WASHINGTON — The Obama administration is focused on paring greenhouse gas emissions from the nation’s power plants, and at least one senator wants refiners to be in the crosshairs too.
During a Thursday hearing on President Barack Obama’s climate action plan, Sen. Sheldon Whitehouse, D-R.I., pressed Environmental Protection Agency administrator Gina McCarthy to begin zeroing in on carbon dioxide emissions from refiners, industrial ovens and commercial boilers.
The EPA has been obligated to tackle carbon pollution from power plants and refineries since a December 2010 settlement with conservationists. Obama directed his EPA to focus on new and existing power plants first, however, and his climate action plan left out any mention of refineries. That was a tacit acknowledgement that any new limits on refinery emissions could be years away.
Whitehouse used the Environment and Public Works hearing to press for action:
“A ton of carbon released from a power plant: Does that do more or less harm than a ton of carbon released from a refinery, a kiln or a boiler?” he asked McCarthy.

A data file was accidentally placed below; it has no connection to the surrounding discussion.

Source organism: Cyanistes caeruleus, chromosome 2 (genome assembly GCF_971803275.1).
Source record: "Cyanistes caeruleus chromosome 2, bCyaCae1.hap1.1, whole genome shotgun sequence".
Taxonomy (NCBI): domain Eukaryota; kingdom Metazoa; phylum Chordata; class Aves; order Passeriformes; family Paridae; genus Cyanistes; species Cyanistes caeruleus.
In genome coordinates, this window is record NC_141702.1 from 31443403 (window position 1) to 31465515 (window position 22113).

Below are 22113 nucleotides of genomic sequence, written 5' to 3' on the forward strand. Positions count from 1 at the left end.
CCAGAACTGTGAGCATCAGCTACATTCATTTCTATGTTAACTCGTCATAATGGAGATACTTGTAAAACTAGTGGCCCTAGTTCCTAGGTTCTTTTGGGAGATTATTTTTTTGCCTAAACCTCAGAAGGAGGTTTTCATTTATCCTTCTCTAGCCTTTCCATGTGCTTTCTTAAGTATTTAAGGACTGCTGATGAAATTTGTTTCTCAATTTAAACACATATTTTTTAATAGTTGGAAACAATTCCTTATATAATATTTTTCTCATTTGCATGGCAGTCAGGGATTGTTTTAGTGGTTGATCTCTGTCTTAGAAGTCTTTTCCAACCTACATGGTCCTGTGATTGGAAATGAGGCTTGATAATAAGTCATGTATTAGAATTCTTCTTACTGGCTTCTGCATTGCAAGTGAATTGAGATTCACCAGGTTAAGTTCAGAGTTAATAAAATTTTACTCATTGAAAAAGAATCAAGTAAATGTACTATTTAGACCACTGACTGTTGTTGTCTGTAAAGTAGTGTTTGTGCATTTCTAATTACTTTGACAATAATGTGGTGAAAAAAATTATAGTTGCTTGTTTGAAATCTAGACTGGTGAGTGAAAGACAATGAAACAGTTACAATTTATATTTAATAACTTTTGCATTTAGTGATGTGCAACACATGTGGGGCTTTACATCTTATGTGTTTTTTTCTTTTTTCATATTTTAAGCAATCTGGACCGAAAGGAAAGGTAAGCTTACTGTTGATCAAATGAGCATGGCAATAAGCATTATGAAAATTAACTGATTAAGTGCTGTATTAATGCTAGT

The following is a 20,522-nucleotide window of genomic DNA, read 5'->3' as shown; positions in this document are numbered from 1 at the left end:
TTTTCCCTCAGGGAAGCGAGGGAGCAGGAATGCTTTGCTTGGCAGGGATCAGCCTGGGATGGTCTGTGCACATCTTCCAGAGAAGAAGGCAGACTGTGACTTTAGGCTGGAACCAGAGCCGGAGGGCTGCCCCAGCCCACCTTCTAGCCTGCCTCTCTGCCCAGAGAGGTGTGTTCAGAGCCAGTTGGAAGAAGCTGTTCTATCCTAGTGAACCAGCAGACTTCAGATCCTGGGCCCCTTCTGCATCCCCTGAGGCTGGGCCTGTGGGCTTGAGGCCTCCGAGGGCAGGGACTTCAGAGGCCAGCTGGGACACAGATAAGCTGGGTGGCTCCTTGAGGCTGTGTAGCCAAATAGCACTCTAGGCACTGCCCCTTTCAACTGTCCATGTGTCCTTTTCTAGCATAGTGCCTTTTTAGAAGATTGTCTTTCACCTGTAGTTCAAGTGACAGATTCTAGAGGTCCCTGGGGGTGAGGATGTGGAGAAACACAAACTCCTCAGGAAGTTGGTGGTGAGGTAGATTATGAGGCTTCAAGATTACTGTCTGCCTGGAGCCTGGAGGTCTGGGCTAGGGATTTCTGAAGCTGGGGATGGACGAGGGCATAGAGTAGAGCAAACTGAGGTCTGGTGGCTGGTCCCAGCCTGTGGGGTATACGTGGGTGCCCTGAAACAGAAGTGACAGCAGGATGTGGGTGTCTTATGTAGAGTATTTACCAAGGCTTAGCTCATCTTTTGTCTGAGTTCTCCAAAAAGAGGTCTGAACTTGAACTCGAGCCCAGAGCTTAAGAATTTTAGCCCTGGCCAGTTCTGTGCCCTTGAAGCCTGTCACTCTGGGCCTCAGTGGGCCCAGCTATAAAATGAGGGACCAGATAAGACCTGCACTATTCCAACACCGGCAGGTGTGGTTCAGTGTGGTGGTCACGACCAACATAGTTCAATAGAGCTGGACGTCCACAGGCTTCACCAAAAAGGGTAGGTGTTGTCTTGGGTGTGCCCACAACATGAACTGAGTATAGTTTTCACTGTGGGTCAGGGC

It’s the same, McCarthy responded.
“So at some point we probably should start looking at refiners, kilns and boilers that release tens of thousands of tons of carbon as well,” Whitehouse observed.
McCarthy indicated the message was clear. “Point taken,” she said.
The exchange was brief — but it was a reminder that even though refineries aren’t getting scrutiny now, it probably won’t always be the case.
McCarthy separately said Obama wisely instructed the EPA to focus its attention on power plants, which represent a third of U.S. greenhouse gas emissions and about 60 percent of the emissions tied to stationary sources.
In writing the new rules, she said, “we’re trying to be very careful and deliberate.”